Ed Bruske said...

Everyone--one things rings clear in all of these comments, and that is the original question--whether we need a new kind of language or etiquette to deal with the global warming we confront on a personal or neighborhood level--definitely and most emphatically merits further study.

Meanwhile, I hope we can all agree that litter on the sidewalks is not a good thing, and that gas-powered lawn mowers and two-stroke garden equipment are REALLY not a good thing.

Thanks for joining in...

peter said...

Great blog!

My neighbours made a few comments about the large white rectangular buckets I have hanging off my 2nd floor apartment balcony, where I grow tomatoes, dill, basil, oregano, chives, and cucumbers. Now a few neighbours have buckets of their own...

I was almost going to tell you to correct the typos and errors in your entry, but decided that people make mistakes and sometimes we don't have the time to edit everything. It's more important to tend your garden!

Keep on pushing,

Peter
aka Nosher of the North
www.Ethicurean.com

Ed Bruske said...

Peter, I guess I was spoiled when I was a reporter at the Washington Post. I had editors, copy editors, and more editors to correct every little thing. I write incredibly fast and try to post daily, so I guess my bad spelling and errant typing too often make it into ether-print. I usually (but not always) remember to use spell-check. I find myself making corrections when I look at the posts later.

Perhaps I should slow down a little, but I don't think I will ever eliminate all the typos on my own. I do like a little rawness in a blog--we are, after all, supposed to be an alternative to the mass media, not emulating them. Thanks for stopping by. I have to go find those typos and errors...

WashingtonGardener said...

I don't even know where to begin...

Getting back to your original query -- I'll paraphrase it as: "How does one politely tell a neighbor that they are inadvertently committing a serious sin against the planet?" I'd say trying to back-door it by posting it to your blog is NOT the way - LOL ;-)

Putting myself in your neighbor's shoes -- I imagine you'd feel attacked and criticized. Unless you had a ready solution to the problem (like a recommendation and contact info for a good green landscape crew), then I definitely would not suggest starting any conversation on the subject.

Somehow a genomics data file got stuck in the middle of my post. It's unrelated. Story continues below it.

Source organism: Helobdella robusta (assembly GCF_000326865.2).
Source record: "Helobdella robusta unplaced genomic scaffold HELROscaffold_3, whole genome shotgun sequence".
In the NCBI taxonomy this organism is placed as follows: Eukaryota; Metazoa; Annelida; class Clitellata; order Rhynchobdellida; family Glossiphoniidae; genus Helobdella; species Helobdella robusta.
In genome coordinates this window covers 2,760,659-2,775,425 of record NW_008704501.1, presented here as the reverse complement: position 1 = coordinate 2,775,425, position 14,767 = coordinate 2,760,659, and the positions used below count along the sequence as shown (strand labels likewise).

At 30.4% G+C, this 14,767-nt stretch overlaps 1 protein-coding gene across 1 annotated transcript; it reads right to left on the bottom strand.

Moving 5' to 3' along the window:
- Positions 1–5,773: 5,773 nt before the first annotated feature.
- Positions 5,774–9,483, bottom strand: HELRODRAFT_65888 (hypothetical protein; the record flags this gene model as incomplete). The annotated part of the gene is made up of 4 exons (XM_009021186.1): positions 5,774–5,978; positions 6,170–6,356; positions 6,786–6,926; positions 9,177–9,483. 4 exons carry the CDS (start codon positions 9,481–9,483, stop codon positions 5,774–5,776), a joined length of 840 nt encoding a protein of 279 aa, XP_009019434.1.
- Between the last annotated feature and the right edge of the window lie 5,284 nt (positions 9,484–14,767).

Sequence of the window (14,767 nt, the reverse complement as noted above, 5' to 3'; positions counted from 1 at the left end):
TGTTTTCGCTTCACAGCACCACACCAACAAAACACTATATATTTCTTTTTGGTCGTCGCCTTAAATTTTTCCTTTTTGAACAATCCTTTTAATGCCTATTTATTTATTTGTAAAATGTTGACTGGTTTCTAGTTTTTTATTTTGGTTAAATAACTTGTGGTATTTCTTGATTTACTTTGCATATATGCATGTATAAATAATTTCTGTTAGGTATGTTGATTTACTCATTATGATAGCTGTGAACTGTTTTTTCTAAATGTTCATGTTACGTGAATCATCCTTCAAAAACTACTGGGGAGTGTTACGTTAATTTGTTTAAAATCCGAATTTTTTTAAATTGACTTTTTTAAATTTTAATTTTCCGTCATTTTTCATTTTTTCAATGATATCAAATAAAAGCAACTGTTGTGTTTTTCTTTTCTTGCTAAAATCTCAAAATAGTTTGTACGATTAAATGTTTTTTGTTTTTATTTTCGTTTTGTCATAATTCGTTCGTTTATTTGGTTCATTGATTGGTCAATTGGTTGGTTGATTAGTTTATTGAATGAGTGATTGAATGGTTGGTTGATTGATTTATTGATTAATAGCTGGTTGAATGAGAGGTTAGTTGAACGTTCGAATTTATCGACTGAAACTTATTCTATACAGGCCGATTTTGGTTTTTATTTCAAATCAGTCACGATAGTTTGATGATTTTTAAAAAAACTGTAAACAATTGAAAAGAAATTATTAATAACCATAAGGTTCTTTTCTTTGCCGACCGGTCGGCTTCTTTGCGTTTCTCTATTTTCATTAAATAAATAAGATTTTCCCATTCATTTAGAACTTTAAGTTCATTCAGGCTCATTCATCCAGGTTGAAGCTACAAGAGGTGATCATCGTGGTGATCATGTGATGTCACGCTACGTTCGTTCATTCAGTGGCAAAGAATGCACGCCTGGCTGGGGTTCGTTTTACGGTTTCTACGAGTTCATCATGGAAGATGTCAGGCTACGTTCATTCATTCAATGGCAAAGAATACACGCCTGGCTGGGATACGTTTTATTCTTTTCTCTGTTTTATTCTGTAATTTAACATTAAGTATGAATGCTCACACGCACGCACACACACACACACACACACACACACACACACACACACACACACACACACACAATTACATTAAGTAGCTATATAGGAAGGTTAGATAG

So how about it, everyone - any suggestions of good, affordable, earth-friendly DC landscape maintenance folks out there to come to the rescue?

Ed Bruske said...

Kathy, this has been a lesson because I write for a small, world-wide audience and never intended the original post as a criticism or as anything "aimed" at a neighbor. It was merely a background anecdote by way of introducing the question as you have so correctly framed it. Clumsy me, mea culpa, where's an editor when you really need one?

More constructive would be a dialogue on ways we can be friendlier to the planet in our personal lives.

Someone else said...
This comment has been removed by a blog administrator.
Anonymous said...

I think your neighbor would REALLY hate living near us. When we move out of our apartment I'm planning on having no grass as soon as I can arrange it, but that's hardly the worst of the neighborly sins I commit.

My family gets along great, I bake and cook for people on the block, the kids are popular with everyone in the neighborhood, and for the most part we look like a super happy June and Ward Clever kind of family, until people ask which one of the the men that lives in my house are my husband.

The response that both of them are tends to make the more conservative and reactionary of them rather... loud. One of them had the gall to tell Hubs #1 that we were unamerican (a major insult in Texas!). Given that Hubs #1 works in law enforcement and is a disabled veteran (who's also conservative and used to be a regular on Rush Limbaugh... Hubs # 2 is a lifelong democrat. Election years are interesting here!) that conversation did not go well for the neighbor at all.

I suspect that my hippy leanings that include putting up tibetan prayer flags and bottle trees would go over just about as well. The only reason I don't hang clothes out to dry outside is we have 2 people in the house with pollen allergies!

Some people don't like different, and if you are different in a way that they can see or infringes on their view of the world at all, they can be SO VERY ANGRY. Don't worry about it, if you don't have any critics it's a good sign you are playing life too safe and need to take a few risks.

I think your yard is wonderful and I'm very glad you are blogging about it. :)

Ed Bruske said...

Well, that certainly is different. But I think I can speak for my wife when I say that one husband is probably more than enough.